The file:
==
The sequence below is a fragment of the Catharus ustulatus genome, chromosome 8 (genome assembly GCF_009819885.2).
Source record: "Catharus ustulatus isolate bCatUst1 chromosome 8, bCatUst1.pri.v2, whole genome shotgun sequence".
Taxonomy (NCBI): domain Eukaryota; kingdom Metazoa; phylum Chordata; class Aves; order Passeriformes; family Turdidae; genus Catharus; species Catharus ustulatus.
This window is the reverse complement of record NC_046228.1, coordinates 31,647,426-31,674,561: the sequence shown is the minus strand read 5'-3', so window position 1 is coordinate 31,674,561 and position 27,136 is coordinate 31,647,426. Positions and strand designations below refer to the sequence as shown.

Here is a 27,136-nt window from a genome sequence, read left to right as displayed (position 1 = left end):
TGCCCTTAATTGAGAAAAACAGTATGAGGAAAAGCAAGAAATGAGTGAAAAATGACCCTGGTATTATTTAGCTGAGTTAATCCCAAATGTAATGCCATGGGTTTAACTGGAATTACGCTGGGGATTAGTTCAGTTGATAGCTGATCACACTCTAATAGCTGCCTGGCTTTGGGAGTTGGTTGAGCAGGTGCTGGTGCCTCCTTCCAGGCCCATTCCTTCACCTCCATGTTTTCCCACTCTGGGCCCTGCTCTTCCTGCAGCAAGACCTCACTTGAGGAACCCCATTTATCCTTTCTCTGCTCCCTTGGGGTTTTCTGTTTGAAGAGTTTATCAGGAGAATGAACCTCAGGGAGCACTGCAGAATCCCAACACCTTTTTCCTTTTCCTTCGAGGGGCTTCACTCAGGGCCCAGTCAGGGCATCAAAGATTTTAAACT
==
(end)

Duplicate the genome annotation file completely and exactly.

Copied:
The sequence below is a fragment of the Catharus ustulatus genome, chromosome 8 (genome assembly GCF_009819885.2).
Source record: "Catharus ustulatus isolate bCatUst1 chromosome 8, bCatUst1.pri.v2, whole genome shotgun sequence".
Taxonomy (NCBI): domain Eukaryota; kingdom Metazoa; phylum Chordata; class Aves; order Passeriformes; family Turdidae; genus Catharus; species Catharus ustulatus.
This window is the reverse complement of record NC_046228.1, coordinates 31,647,426-31,674,561: the sequence shown is the minus strand read 5'-3', so window position 1 is coordinate 31,674,561 and position 27,136 is coordinate 31,647,426. Positions and strand designations below refer to the sequence as shown.

Here is a 27,136-nt window from a genome sequence, read left to right as displayed (position 1 = left end):
TGCCCTTAATTGAGAAAAACAGTATGAGGAAAAGCAAGAAATGAGTGAAAAATGACCCTGGTATTATTTAGCTGAGTTAATCCCAAATGTAATGCCATGGGTTTAACTGGAATTACGCTGGGGATTAGTTCAGTTGATAGCTGATCACACTCTAATAGCTGCCTGGCTTTGGGAGTTGGTTGAGCAGGTGCTGGTGCCTCCTTCCAGGCCCATTCCTTCACCTCCATGTTTTCCCACTCTGGGCCCTGCTCTTCCTGCAGCAAGACCTCACTTGAGGAACCCCATTTATCCTTTCTCTGCTCCCTTGGGGTTTTCTGTTTGAAGAGTTTATCAGGAGAATGAACCTCAGGGAGCACTGCAGAATCCCAACACCTTTTTCCTTTTCCTTCGAGGGGCTTCACTCAGGGCCCAGTCAGGGCATCAAAGATTTTAAACT